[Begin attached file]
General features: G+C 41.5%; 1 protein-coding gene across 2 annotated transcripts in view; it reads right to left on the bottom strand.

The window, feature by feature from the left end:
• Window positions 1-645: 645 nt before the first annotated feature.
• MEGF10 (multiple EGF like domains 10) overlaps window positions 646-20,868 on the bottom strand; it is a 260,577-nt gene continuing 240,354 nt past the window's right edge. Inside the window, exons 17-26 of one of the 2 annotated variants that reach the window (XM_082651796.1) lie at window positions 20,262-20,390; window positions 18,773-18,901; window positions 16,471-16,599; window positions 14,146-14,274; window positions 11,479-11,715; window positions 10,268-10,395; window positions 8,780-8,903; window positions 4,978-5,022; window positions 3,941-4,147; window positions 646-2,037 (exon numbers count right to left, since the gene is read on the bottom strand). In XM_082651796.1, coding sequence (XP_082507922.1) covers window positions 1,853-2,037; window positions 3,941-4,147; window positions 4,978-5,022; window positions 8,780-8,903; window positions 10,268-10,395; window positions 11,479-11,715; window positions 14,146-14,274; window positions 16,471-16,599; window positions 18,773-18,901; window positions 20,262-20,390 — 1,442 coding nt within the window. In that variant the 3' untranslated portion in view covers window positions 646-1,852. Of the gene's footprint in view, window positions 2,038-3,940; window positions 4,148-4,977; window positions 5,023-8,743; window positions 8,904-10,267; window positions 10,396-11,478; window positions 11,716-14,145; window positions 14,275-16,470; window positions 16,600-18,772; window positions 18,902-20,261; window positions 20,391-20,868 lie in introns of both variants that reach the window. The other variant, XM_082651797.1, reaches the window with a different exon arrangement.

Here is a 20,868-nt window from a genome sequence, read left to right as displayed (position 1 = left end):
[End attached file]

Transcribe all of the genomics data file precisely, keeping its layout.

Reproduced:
General features: G+C 41.5%; 1 protein-coding gene across 2 annotated transcripts in view; it reads right to left on the bottom strand.

The window, feature by feature from the left end:
• Window positions 1-645: 645 nt before the first annotated feature.
• MEGF10 (multiple EGF like domains 10) overlaps window positions 646-20,868 on the bottom strand; it is a 260,577-nt gene continuing 240,354 nt past the window's right edge. Inside the window, exons 17-26 of one of the 2 annotated variants that reach the window (XM_082651796.1) lie at window positions 20,262-20,390; window positions 18,773-18,901; window positions 16,471-16,599; window positions 14,146-14,274; window positions 11,479-11,715; window positions 10,268-10,395; window positions 8,780-8,903; window positions 4,978-5,022; window positions 3,941-4,147; window positions 646-2,037 (exon numbers count right to left, since the gene is read on the bottom strand). In XM_082651796.1, coding sequence (XP_082507922.1) covers window positions 1,853-2,037; window positions 3,941-4,147; window positions 4,978-5,022; window positions 8,780-8,903; window positions 10,268-10,395; window positions 11,479-11,715; window positions 14,146-14,274; window positions 16,471-16,599; window positions 18,773-18,901; window positions 20,262-20,390 — 1,442 coding nt within the window. In that variant the 3' untranslated portion in view covers window positions 646-1,852. Of the gene's footprint in view, window positions 2,038-3,940; window positions 4,148-4,977; window positions 5,023-8,743; window positions 8,904-10,267; window positions 10,396-11,478; window positions 11,716-14,145; window positions 14,275-16,470; window positions 16,600-18,772; window positions 18,902-20,261; window positions 20,391-20,868 lie in introns of both variants that reach the window. The other variant, XM_082651797.1, reaches the window with a different exon arrangement.

Here is a 20,868-nt window from a genome sequence, read left to right as displayed (position 1 = left end):